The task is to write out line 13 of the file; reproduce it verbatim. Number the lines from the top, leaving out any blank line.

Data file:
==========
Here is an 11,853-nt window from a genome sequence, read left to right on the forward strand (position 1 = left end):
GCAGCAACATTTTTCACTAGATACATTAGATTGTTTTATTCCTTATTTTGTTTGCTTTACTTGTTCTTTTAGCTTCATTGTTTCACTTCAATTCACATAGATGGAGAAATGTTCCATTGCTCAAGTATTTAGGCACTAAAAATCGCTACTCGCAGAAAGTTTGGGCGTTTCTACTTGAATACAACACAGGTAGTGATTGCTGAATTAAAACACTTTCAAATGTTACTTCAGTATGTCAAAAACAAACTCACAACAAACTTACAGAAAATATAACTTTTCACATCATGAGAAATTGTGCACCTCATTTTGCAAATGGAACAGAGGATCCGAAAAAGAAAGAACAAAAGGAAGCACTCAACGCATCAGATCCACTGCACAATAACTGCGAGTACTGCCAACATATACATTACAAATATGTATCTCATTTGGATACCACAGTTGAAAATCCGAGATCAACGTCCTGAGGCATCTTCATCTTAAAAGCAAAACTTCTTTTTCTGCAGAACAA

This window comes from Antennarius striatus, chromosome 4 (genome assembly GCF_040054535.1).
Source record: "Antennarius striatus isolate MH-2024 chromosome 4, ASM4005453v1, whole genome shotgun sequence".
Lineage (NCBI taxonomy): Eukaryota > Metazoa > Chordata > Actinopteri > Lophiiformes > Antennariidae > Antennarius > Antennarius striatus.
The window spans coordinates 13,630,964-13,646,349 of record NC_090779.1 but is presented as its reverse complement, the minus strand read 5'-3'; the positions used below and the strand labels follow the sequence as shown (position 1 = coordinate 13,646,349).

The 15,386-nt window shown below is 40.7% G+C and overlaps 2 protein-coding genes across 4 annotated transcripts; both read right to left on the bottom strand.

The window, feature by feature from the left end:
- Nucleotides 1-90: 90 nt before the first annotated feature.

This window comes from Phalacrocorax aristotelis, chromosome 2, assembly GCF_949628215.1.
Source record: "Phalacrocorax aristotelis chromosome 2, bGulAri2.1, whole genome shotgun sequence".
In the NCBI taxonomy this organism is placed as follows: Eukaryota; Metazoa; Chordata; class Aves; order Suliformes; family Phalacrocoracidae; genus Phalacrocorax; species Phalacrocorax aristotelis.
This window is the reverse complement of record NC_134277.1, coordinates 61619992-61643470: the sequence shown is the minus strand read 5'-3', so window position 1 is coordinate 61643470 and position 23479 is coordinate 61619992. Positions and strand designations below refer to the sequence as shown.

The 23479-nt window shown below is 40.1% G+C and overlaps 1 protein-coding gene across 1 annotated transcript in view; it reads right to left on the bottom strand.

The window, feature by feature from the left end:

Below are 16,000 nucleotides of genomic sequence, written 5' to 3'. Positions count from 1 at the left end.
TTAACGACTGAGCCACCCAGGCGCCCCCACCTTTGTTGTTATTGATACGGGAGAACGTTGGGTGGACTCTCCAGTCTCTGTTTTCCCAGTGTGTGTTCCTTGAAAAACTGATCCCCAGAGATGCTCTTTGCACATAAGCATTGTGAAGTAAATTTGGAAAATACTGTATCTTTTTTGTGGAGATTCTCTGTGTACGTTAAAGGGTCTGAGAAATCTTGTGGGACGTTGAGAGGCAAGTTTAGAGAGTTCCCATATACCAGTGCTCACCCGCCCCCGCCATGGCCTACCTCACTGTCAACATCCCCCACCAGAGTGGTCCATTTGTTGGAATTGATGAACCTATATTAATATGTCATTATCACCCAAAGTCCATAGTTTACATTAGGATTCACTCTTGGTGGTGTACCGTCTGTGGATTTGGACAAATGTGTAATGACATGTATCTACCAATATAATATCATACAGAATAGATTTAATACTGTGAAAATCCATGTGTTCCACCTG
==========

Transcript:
This window is the reverse complement of record NC_134277.1, coordinates 61619992-61643470: the sequence shown is the minus strand read 5'-3', so window position 1 is coordinate 61643470 and position 23479 is coordinate 61619992. Positions and strand designations below refer to the sequence as shown.